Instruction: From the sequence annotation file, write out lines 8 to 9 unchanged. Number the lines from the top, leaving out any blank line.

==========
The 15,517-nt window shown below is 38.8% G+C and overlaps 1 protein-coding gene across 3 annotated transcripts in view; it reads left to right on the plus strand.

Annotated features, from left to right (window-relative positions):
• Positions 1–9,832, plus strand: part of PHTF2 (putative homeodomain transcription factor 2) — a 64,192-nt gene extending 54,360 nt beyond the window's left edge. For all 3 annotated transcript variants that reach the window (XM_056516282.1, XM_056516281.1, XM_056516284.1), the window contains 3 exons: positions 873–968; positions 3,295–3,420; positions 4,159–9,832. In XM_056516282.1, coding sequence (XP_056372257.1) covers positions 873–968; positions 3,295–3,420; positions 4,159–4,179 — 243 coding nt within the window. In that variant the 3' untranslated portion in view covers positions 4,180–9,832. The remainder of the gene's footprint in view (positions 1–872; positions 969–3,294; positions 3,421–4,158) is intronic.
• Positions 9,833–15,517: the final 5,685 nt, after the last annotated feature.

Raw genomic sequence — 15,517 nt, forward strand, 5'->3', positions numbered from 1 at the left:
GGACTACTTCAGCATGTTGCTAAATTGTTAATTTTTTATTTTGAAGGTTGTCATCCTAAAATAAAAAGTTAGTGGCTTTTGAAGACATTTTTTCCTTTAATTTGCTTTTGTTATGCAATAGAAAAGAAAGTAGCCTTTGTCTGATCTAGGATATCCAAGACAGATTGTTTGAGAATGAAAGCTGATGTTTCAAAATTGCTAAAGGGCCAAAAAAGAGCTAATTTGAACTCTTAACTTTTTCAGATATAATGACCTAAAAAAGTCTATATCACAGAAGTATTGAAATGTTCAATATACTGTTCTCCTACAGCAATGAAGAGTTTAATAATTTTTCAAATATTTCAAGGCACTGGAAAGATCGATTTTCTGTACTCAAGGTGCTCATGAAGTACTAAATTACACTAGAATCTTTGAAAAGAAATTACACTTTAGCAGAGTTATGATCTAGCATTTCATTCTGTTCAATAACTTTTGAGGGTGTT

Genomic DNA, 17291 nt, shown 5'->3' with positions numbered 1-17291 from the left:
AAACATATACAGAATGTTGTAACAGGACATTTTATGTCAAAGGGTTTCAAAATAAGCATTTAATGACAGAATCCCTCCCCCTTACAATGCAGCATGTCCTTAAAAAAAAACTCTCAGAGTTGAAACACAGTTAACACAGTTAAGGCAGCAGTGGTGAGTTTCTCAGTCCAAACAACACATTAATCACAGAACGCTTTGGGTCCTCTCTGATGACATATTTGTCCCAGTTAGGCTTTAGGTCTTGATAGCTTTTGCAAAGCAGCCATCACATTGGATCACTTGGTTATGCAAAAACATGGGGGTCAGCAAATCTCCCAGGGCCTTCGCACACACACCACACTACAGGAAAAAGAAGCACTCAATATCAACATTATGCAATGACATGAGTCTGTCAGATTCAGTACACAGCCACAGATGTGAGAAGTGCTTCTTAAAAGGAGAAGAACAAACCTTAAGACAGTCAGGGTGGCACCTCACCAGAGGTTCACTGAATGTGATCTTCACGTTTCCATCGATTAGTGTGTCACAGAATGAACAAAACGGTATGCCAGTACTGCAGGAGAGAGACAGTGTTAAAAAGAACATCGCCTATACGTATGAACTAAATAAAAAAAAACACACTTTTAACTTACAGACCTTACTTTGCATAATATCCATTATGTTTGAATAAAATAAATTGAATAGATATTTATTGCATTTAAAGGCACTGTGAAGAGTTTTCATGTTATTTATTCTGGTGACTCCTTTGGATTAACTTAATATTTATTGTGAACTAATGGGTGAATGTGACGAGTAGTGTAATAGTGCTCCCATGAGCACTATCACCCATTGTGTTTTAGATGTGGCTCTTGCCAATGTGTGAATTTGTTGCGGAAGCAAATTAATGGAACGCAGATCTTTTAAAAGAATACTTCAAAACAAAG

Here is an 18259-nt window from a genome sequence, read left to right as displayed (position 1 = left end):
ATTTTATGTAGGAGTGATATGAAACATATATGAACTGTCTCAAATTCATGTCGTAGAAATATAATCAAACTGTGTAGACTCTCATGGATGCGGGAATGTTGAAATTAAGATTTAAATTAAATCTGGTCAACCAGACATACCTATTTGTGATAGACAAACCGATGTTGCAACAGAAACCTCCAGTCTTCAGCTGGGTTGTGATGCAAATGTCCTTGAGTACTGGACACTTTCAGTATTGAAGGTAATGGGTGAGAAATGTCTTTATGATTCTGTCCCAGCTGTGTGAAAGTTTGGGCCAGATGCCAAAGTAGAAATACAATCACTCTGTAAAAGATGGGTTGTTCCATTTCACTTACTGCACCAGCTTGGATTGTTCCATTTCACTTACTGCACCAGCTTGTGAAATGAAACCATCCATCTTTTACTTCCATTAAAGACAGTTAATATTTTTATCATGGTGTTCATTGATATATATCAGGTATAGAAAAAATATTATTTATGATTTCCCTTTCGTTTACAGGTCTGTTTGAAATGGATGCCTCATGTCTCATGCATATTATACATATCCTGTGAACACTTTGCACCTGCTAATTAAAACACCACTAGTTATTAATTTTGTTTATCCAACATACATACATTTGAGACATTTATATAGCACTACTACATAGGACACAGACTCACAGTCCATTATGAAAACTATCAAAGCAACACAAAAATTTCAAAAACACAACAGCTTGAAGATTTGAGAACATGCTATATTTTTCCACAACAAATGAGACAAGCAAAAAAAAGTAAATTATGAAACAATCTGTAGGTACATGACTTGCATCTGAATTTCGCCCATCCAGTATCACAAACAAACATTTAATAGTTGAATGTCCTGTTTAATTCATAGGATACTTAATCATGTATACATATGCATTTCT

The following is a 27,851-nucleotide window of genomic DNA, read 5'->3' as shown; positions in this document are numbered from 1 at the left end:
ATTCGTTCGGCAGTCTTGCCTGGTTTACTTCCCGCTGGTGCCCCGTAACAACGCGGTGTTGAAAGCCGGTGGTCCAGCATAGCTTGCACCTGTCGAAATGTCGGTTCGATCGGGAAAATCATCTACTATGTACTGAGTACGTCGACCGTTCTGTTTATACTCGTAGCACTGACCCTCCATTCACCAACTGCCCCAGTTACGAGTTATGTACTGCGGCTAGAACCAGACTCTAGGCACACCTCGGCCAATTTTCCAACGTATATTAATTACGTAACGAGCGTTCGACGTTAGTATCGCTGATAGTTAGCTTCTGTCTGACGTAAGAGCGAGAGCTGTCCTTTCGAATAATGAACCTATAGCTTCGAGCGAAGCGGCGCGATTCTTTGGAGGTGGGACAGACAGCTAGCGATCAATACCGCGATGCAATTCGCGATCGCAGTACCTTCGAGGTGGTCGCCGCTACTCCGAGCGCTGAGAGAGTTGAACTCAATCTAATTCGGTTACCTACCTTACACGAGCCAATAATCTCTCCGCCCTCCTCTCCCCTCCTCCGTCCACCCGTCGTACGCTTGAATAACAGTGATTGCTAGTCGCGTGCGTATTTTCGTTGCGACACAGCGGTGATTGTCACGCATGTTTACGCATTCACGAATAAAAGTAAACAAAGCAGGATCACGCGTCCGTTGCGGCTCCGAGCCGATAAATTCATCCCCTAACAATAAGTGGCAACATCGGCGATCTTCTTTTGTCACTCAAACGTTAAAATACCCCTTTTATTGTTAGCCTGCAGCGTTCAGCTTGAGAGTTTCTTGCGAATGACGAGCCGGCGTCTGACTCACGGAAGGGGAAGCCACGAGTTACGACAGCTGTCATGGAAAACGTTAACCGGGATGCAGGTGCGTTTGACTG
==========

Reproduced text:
AAACATATACAGAATGTTGTAACAGGACATTTTATGTCAAAGGGTTTCAAAATAAGCATTTAATGACAGAATCCCTCCCCCTTACAATGCAGCATGTCCTTAAAAAAAAACTCTCAGAGTTGAAACACAGTTAACACAGTTAAGGCAGCAGTGGTGAGTTTCTCAGTCCAAACAACACATTAATCACAGAACGCTTTGGGTCCTCTCTGATGACATATTTGTCCCAGTTAGGCTTTAGGTCTTGATAGCTTTTGCAAAGCAGCCATCACATTGGATCACTTGGTTATGCAAAAACATGGGGGTCAGCAAATCTCCCAGGGCCTTCGCACACACACCACACTACAGGAAAAAGAAGCACTCAATATCAACATTATGCAATGACATGAGTCTGTCAGATTCAGTACACAGCCACAGATGTGAGAAGTGCTTCTTAAAAGGAGAAGAACAAACCTTAAGACAGTCAGGGTGGCACCTCACCAGAGGTTCACTGAATGTGATCTTCACGTTTCCATCGATTAGTGTGTCACAGAATGAACAAAACGGTATGCCAGTACTGCAGGAGAGAGACAGTGTTAAAAAGAACATCGCCTATACGTATGAACTAAATAAAAAAAAACACACTTTTAACTTACAGACCTTACTTTGCATAATATCCATTATGTTTGAATAAAATAAATTGAATAGATATTTATTGCATTTAAAGGCACTGTGAAGAGTTTTCATGTTATTTATTCTGGTGACTCCTTTGGATTAACTTAATATTTATTGTGAACTAATGGGTGAATGTGACGAGTAGTGTAATAGTGCTCCCATGAGCACTATCACCCATTGTGTTTTAGATGTGGCTCTTGCCAATGTGTGAATTTGTTGCGGAAGCAAATTAATGGAACGCAGATCTTTTAAAAGAATACTTCAAAACAAAG

Here is an 18259-nt window from a genome sequence, read left to right as displayed (position 1 = left end):